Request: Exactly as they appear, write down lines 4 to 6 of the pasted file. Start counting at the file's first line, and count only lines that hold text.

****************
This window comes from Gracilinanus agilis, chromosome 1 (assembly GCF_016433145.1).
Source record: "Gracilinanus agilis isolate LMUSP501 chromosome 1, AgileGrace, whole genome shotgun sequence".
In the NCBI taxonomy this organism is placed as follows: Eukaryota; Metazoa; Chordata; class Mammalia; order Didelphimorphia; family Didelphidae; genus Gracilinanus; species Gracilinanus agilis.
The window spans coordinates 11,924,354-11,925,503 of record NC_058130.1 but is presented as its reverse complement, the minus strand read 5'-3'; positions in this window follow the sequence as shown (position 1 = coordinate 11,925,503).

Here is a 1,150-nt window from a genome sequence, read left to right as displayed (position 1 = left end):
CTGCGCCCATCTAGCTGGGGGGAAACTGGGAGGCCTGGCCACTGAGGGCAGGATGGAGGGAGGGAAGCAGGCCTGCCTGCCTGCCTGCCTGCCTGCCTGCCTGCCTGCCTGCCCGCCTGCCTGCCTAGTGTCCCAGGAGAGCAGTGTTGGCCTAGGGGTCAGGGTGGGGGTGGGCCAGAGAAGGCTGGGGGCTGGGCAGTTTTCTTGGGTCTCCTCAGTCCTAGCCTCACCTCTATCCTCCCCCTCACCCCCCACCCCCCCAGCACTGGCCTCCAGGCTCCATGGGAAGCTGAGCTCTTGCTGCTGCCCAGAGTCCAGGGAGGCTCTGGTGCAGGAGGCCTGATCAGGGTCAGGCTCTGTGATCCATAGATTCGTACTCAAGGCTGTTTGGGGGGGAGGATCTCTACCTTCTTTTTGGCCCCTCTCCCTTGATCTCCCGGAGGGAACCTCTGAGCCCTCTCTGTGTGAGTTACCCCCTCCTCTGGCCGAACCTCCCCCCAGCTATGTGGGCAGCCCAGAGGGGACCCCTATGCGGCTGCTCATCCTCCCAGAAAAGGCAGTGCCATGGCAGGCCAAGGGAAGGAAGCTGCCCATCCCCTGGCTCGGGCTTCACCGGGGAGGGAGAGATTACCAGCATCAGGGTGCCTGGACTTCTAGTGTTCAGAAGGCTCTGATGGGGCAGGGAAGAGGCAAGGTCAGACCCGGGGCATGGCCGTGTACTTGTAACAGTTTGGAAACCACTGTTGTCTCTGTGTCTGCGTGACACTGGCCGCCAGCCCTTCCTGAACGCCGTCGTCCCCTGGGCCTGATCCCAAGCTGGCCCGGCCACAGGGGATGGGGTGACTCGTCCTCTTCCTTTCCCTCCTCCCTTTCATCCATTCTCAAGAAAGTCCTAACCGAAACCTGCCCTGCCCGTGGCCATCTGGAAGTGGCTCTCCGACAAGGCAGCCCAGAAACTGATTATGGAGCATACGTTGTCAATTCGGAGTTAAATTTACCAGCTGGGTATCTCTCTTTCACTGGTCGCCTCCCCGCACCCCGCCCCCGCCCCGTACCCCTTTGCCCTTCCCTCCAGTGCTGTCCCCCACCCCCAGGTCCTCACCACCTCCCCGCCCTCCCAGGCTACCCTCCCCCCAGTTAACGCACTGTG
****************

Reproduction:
The window spans coordinates 11,924,354-11,925,503 of record NC_058130.1 but is presented as its reverse complement, the minus strand read 5'-3'; positions in this window follow the sequence as shown (position 1 = coordinate 11,925,503).

Here is a 1,150-nt window from a genome sequence, read left to right as displayed (position 1 = left end):
CTGCGCCCATCTAGCTGGGGGGAAACTGGGAGGCCTGGCCACTGAGGGCAGGATGGAGGGAGGGAAGCAGGCCTGCCTGCCTGCCTGCCTGCCTGCCTGCCTGCCTGCCTGCCCGCCTGCCTGCCTAGTGTCCCAGGAGAGCAGTGTTGGCCTAGGGGTCAGGGTGGGGGTGGGCCAGAGAAGGCTGGGGGCTGGGCAGTTTTCTTGGGTCTCCTCAGTCCTAGCCTCACCTCTATCCTCCCCCTCACCCCCCACCCCCCCAGCACTGGCCTCCAGGCTCCATGGGAAGCTGAGCTCTTGCTGCTGCCCAGAGTCCAGGGAGGCTCTGGTGCAGGAGGCCTGATCAGGGTCAGGCTCTGTGATCCATAGATTCGTACTCAAGGCTGTTTGGGGGGGAGGATCTCTACCTTCTTTTTGGCCCCTCTCCCTTGATCTCCCGGAGGGAACCTCTGAGCCCTCTCTGTGTGAGTTACCCCCTCCTCTGGCCGAACCTCCCCCCAGCTATGTGGGCAGCCCAGAGGGGACCCCTATGCGGCTGCTCATCCTCCCAGAAAAGGCAGTGCCATGGCAGGCCAAGGGAAGGAAGCTGCCCATCCCCTGGCTCGGGCTTCACCGGGGAGGGAGAGATTACCAGCATCAGGGTGCCTGGACTTCTAGTGTTCAGAAGGCTCTGATGGGGCAGGGAAGAGGCAAGGTCAGACCCGGGGCATGGCCGTGTACTTGTAACAGTTTGGAAACCACTGTTGTCTCTGTGTCTGCGTGACACTGGCCGCCAGCCCTTCCTGAACGCCGTCGTCCCCTGGGCCTGATCCCAAGCTGGCCCGGCCACAGGGGATGGGGTGACTCGTCCTCTTCCTTTCCCTCCTCCCTTTCATCCATTCTCAAGAAAGTCCTAACCGAAACCTGCCCTGCCCGTGGCCATCTGGAAGTGGCTCTCCGACAAGGCAGCCCAGAAACTGATTATGGAGCATACGTTGTCAATTCGGAGTTAAATTTACCAGCTGGGTATCTCTCTTTCACTGGTCGCCTCCCCGCACCCCGCCCCCGCCCCGTACCCCTTTGCCCTTCCCTCCAGTGCTGTCCCCCACCCCCAGGTCCTCACCACCTCCCCGCCCTCCCAGGCTACCCTCCCCCCAGTTAACGCACTGTG